Designs for a new eco superyacht, which claims to be carbon neutral, have been unveiled by 24-year-old British designer Alastair Callender. The 58 meter long Soliloquy will be covered in energy-gathering photovoltaic cells and will be propelled using wind, solar and marine power with three fixed sails doubling as solar panels. The interior will feature recycled leather, wood from sustainable forests, along with all accessories such as plasma televisions and champagne fridges powered by natural energy.
The young designer has said that he hopes that his approach can become a new type of status symbol amongst the super-rich. In recent times, especially before the crisis, focus on innovation in the industry has focused on ever larger, and often more polluting, yachts – Roman Abromavich’s Eclipse provides a case in point. Although Callender’s plans to change this are perhaps guilty of a little idealism, the $60m vessel is already attracting interest since being unveiled in Abu Dhabi and Monaco, and the design has received the coveted Condé Nast Innovation & Design Award.
Monaco-based yacht broker Hein Velema said that he has received enquiries from clients who are prepared to pay a substantial amount more to go green. Velema says while the super-rich feel the effect of the economic hangover, the Soliloquy provides a perfect opportunity for HNWIs to spend without the guilt. No doubt, the superyacht industry will watch closely to see how this flurry of interest will pan out in reality.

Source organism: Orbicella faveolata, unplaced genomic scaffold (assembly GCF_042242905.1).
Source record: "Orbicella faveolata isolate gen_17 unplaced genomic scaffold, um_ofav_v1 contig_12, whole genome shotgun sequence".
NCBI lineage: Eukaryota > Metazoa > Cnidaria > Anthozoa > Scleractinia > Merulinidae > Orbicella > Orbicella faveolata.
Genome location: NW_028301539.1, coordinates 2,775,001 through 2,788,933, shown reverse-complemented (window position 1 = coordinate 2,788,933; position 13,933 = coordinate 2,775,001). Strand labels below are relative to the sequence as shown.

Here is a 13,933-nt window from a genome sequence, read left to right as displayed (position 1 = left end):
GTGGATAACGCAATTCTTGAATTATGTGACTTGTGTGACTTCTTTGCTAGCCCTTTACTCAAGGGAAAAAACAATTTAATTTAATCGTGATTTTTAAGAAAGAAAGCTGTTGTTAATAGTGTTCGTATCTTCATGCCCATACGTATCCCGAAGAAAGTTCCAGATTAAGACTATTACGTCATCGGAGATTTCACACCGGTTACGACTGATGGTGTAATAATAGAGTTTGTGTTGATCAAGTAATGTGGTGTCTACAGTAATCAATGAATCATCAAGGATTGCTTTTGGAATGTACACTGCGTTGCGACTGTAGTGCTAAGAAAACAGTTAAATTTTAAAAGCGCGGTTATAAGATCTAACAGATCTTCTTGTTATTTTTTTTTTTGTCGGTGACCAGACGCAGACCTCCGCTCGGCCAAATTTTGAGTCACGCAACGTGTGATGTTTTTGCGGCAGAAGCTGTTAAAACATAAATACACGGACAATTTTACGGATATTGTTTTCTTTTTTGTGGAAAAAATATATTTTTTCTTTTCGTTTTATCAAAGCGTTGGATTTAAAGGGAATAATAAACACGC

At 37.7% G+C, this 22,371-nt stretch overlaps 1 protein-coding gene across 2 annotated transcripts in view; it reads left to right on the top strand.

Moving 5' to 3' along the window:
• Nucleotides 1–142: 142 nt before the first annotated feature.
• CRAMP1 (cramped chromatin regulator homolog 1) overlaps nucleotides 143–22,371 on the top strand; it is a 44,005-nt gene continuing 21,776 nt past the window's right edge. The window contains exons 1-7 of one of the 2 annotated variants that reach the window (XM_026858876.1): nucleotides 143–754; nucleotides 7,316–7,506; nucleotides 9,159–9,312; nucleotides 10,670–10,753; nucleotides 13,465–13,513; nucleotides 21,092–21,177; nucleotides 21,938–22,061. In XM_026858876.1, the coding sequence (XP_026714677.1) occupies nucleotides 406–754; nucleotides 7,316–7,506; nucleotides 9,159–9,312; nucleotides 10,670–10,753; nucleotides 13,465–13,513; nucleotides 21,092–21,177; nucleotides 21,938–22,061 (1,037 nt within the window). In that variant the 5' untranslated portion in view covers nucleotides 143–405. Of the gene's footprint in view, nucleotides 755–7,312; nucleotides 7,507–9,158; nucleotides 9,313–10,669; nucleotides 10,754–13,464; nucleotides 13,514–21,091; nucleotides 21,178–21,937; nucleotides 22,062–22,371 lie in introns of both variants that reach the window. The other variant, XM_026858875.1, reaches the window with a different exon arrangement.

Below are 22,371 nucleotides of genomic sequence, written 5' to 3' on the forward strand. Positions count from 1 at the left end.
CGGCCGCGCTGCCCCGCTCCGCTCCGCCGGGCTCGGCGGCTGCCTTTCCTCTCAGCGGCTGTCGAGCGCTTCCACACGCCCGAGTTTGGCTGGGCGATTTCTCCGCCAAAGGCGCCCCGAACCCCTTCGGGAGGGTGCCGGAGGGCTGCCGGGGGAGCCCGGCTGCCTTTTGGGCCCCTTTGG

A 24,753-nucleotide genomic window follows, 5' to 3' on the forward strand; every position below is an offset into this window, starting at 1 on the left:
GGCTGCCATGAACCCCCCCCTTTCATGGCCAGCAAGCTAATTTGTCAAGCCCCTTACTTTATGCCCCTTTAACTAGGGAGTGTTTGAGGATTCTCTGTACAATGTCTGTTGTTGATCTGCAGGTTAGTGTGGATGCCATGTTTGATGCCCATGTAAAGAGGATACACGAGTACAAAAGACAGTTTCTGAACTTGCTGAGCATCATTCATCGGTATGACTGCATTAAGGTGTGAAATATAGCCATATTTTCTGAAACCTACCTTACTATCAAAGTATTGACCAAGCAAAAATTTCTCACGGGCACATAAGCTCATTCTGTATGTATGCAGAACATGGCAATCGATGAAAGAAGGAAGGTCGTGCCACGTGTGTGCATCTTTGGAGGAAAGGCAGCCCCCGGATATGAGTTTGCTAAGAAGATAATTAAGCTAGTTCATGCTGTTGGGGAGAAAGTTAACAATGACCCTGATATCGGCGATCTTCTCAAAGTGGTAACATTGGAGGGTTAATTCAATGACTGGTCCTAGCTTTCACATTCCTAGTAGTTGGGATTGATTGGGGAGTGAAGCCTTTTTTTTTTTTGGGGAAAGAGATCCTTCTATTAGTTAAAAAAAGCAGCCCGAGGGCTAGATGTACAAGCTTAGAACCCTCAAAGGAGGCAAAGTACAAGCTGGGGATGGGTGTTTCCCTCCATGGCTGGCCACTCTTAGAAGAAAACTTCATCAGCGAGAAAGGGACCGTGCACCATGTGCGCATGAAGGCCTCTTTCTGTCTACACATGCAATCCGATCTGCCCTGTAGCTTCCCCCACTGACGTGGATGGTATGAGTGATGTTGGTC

Another project hoped to inject some excitement, and cash, into the industry is Porsche’s collaboration with Royal Falcon Fleet. The first vessel in this highly anticipated series is due for delivery later this year. Meanwhile Mercedes has announced that the company’s aesthetic will be translated to yachts as part of its “Mercedes-Benz Style” division.
Recovery is in sight for the superyacht industry, but it is still badly bruised from an extended period of slow business, cancelled orders and redundancy. As it dusts itself off, what’s clear is that the industry re-emerging is not the same beast as it was pre-crisis. Eco and auto might be very different approaches, but they both show the industry’s recognition of a need to offer something new to capture the imaginations of cautious customers and boost sluggish demand. Whether this is about short-term novelty or a long-term solution will be tested during the coming months as these projects come into fruition.